Wednesday, September 27, 2006
ANDREW HILL - Black Fire
If I had to pick a favourite pianist I would find it very difficult, but Andrew Hill would have to be on the list. (the others? Herbie Hancock, definitely, and probably Tord Gustavson, too). Picking an Andrew Hill album would be even harder, so where better to start than with his 1963 Blue Note debut. Playing alongside luminaries such as Joe Henderson (tenor), Richard Davis (bass) and Roy Haynes (drums), Hill works a bop revolution starting from the inside. This is unusual for the time - most of the innovations taking place in jazz in 1963 were heading into free jazz territory.
All of the pieces have strong bop structures and melodic elements, but with Hill's characteristic unusual block chords. The harmonies have a modal feel that is reminiscent of the contemporary work of the more well-known Hancock. Opener 'Pumpkin' is a standout with it's strong tenor melody and melancholy feel. Hill's playing is at times complex but never sounds uncontrolled, even when he plays his trademark descending runs on the keyboard. These bring to mind a vision of his hands falling over each other as they run down the keyboard, but the playing is always totally accurate despite often being at odds with the accepted choice of chord. These unusual choices of chords make the music seem fresh, and give a feeling of freedom that is not dependent on abandonment of traditional notions of rhythm and harmony.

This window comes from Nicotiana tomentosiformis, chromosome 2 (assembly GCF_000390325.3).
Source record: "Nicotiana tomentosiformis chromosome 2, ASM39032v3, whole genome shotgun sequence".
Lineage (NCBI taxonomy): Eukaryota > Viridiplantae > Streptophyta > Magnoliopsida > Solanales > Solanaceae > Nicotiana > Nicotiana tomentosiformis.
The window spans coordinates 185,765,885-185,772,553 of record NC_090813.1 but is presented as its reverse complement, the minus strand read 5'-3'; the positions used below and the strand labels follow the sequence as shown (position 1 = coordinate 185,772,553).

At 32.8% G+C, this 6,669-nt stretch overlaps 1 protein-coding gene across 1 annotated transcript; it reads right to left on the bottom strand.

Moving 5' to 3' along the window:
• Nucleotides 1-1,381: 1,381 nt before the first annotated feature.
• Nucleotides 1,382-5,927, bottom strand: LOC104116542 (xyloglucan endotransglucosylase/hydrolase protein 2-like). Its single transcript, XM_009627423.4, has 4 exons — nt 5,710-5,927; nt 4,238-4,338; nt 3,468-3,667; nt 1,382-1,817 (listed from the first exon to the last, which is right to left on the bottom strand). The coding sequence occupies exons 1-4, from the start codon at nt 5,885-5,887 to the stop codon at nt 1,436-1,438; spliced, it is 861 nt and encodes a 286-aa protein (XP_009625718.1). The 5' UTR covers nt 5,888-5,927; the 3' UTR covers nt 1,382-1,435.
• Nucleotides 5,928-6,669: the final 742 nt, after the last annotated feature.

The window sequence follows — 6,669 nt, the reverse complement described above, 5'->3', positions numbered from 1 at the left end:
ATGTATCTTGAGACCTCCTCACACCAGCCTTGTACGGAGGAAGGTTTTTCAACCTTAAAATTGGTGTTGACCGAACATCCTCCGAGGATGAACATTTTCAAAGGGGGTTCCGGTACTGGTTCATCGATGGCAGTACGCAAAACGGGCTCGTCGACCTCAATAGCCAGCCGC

Black Fire has been reissued several times on CD, but the current Blue Note edition is a corker, with fine extra takes of 'Pumpkin' and 'Black Fire', and exquisite sound, beautifully remastered from teh original Rudy Van Gelder recordings.